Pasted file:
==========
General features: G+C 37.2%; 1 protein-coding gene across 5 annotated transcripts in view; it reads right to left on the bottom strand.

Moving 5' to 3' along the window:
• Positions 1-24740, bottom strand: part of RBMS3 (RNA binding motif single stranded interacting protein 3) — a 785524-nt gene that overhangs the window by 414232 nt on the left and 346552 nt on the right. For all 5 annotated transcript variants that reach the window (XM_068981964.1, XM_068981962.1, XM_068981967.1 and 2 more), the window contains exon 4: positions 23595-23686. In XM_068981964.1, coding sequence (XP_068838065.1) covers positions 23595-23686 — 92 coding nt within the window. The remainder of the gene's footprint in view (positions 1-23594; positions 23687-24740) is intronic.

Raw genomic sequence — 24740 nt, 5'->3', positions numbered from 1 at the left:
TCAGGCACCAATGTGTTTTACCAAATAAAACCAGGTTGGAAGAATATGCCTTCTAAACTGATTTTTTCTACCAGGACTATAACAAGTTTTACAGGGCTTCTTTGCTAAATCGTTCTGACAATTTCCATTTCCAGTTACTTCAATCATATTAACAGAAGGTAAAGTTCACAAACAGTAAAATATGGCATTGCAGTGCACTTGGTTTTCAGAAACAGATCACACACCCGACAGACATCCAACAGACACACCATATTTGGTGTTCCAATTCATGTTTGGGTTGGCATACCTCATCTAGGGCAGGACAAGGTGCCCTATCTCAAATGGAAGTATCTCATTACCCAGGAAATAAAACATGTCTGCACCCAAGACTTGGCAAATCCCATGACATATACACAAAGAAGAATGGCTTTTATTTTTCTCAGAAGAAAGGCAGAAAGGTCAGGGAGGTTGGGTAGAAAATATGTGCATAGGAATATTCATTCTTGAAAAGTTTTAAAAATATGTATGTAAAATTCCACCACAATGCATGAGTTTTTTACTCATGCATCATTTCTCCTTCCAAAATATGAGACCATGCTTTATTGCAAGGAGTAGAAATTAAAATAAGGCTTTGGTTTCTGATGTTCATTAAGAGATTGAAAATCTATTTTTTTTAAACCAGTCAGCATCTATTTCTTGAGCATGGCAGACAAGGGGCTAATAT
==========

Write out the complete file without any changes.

General features: G+C 37.2%; 1 protein-coding gene across 5 annotated transcripts in view; it reads right to left on the bottom strand.

Moving 5' to 3' along the window:
• Positions 1-24740, bottom strand: part of RBMS3 (RNA binding motif single stranded interacting protein 3) — a 785524-nt gene that overhangs the window by 414232 nt on the left and 346552 nt on the right. For all 5 annotated transcript variants that reach the window (XM_068981964.1, XM_068981962.1, XM_068981967.1 and 2 more), the window contains exon 4: positions 23595-23686. In XM_068981964.1, coding sequence (XP_068838065.1) covers positions 23595-23686 — 92 coding nt within the window. The remainder of the gene's footprint in view (positions 1-23594; positions 23687-24740) is intronic.

Raw genomic sequence — 24740 nt, 5'->3', positions numbered from 1 at the left:
TCAGGCACCAATGTGTTTTACCAAATAAAACCAGGTTGGAAGAATATGCCTTCTAAACTGATTTTTTCTACCAGGACTATAACAAGTTTTACAGGGCTTCTTTGCTAAATCGTTCTGACAATTTCCATTTCCAGTTACTTCAATCATATTAACAGAAGGTAAAGTTCACAAACAGTAAAATATGGCATTGCAGTGCACTTGGTTTTCAGAAACAGATCACACACCCGACAGACATCCAACAGACACACCATATTTGGTGTTCCAATTCATGTTTGGGTTGGCATACCTCATCTAGGGCAGGACAAGGTGCCCTATCTCAAATGGAAGTATCTCATTACCCAGGAAATAAAACATGTCTGCACCCAAGACTTGGCAAATCCCATGACATATACACAAAGAAGAATGGCTTTTATTTTTCTCAGAAGAAAGGCAGAAAGGTCAGGGAGGTTGGGTAGAAAATATGTGCATAGGAATATTCATTCTTGAAAAGTTTTAAAAATATGTATGTAAAATTCCACCACAATGCATGAGTTTTTTACTCATGCATCATTTCTCCTTCCAAAATATGAGACCATGCTTTATTGCAAGGAGTAGAAATTAAAATAAGGCTTTGGTTTCTGATGTTCATTAAGAGATTGAAAATCTATTTTTTTTAAACCAGTCAGCATCTATTTCTTGAGCATGGCAGACAAGGGGCTAATAT